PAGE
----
Soldiers patrol an Acapulco beach. Soldiers patrol an Acapulco beach.

Organizers cancel peace pact meeting

Acapulco meeting won't take place for security reasons

A meeting in Acapulco that was intended to develop a peace pact with organized crime has been canceled for security reasons, said its organizer yesterday.

Laura Caballero Rodríguez, president of the Association of Established Coastal Businesspeople, told a press conference yesterday that the meeting, despite having the support of 50 civil associations and indications of interest on the part of the state government, would not proceed.

The intention had been to draw up a peace pact and find 50 crime gang leaders to accept it, but first they were to be asked to agree to a ceasefire while the process was under way.

Asked if the cancelation was due to pressure by organized crime, Caballero Rodríguez refused to elaborate. But she said the idea would be revisited in a month’s time.

When she announced the plan March 30, Caballero Rodríguez lamented the violence in Acapulco and said criminals “have us on our knees. Never have we lived with so much fear . . . .”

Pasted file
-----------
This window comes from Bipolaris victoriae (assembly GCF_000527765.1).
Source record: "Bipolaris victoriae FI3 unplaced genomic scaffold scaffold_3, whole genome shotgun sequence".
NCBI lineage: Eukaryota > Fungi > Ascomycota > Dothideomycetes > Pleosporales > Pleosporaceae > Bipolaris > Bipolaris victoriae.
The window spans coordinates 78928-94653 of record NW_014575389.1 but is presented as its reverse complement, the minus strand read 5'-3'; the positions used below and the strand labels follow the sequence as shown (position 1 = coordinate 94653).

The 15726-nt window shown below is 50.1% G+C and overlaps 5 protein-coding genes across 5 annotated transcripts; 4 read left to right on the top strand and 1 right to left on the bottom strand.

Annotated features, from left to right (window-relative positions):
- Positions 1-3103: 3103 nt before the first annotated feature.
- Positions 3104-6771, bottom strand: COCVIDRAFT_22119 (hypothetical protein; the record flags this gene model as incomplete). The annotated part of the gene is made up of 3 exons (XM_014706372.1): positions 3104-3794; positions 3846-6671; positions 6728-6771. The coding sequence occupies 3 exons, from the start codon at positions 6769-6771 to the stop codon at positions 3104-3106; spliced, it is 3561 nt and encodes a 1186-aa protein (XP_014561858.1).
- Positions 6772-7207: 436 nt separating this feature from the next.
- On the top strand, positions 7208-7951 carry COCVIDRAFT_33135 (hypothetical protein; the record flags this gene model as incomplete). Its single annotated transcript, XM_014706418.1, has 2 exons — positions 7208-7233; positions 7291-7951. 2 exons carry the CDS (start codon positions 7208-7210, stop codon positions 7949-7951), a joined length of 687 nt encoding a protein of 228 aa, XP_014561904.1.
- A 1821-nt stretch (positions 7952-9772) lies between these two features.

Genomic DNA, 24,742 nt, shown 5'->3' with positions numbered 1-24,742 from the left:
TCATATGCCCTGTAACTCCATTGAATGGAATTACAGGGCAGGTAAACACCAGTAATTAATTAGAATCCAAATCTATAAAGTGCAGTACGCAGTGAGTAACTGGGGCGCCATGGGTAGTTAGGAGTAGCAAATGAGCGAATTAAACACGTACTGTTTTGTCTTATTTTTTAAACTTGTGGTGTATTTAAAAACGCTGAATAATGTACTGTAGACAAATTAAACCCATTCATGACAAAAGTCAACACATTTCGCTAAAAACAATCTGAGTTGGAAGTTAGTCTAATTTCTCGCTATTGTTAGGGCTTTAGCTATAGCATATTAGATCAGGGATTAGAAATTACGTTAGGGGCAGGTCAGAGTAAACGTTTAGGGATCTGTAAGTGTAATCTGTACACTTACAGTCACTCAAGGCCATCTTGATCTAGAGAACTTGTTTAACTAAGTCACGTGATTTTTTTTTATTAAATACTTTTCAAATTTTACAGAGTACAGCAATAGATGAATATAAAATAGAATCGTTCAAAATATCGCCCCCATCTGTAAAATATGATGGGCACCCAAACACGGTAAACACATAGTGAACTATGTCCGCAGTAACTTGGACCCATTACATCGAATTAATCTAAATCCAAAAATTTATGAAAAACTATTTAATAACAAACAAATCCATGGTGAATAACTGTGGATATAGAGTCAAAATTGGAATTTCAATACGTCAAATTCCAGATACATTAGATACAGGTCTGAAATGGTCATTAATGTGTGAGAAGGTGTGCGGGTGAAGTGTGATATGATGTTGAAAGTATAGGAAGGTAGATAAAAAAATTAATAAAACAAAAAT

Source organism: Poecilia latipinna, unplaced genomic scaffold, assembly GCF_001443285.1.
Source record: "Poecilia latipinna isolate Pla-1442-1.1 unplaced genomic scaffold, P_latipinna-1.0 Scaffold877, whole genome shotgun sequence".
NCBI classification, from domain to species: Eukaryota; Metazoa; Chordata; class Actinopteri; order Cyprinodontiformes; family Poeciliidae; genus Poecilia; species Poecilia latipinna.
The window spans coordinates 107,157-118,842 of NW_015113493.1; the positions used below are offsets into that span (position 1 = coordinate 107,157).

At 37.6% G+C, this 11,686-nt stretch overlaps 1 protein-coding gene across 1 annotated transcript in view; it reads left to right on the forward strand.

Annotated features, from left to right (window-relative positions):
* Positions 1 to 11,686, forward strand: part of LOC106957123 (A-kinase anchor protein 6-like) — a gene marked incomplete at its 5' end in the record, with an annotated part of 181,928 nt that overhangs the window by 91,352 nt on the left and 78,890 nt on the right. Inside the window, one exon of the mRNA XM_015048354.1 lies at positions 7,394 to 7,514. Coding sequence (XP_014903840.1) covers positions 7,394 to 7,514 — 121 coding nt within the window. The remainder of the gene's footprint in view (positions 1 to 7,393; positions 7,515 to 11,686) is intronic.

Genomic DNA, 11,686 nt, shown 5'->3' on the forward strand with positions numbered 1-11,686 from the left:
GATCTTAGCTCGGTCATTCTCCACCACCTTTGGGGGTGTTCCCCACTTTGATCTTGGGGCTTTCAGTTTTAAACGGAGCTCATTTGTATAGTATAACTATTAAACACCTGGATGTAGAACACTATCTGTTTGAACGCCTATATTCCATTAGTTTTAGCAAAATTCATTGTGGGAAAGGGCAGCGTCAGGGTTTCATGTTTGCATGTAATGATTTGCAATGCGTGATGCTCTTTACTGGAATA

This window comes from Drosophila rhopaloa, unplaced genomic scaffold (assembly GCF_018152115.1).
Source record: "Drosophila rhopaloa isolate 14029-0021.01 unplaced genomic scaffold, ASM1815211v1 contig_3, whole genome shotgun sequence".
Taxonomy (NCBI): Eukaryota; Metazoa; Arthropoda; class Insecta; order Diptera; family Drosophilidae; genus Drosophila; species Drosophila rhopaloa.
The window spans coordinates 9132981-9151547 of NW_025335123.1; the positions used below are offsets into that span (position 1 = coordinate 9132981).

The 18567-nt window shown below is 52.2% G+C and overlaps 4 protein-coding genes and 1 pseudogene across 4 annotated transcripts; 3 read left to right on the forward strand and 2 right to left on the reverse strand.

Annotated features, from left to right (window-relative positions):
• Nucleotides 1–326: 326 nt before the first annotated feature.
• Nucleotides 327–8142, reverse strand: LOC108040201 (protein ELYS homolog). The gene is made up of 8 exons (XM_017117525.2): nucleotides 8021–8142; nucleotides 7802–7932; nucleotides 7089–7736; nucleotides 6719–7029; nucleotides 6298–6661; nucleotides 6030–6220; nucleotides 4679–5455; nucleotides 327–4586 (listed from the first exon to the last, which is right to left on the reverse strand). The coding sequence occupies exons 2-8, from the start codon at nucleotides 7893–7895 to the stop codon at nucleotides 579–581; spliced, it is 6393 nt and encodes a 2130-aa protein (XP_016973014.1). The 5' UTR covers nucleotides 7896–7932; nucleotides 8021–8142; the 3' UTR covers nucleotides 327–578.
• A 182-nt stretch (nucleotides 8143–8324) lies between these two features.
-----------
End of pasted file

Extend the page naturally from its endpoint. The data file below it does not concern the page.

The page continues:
The meeting was to have been held today after a postponement last week.

The state government was urged last month by a Catholic bishop to open a dialogue with criminal gangs to try to bring peace to Guerrero.

Salvador Rangel, bishop of Chilpancingo-Chilapa, said in an interview with Reforma that in his sermons he had called on criminals to seek peace and dialogue and stop the killings and the kidnappings.

He said the government should engage in dialogue and seek an end to the violence. He offered as an example the tolerance showed by the state towards farmers who cultivate opium poppies, implying the same could be applied to cartels.

A week ago the mayor of Chilpancingo suggested there be dialogue but cautioned that the state itself could not engage in discussions with organizations that operated outside the law. Marco Antonio Leyva suggested the bishop might be the one to do so.

Leyva heads the government of Guerrero’s second most violent municipality, after Acapulco.

Its municipal police force, serving a population of more than 250,000, consists of 120 officers, five patrol vehicles and four motorcycles.

Cities in the United States with more than 50,000 population had on average 17 officers per 10,000 residents in 2012. That ratio would give Chilpancingo 425 police officers.

Source: Reforma (sp)

Reader forum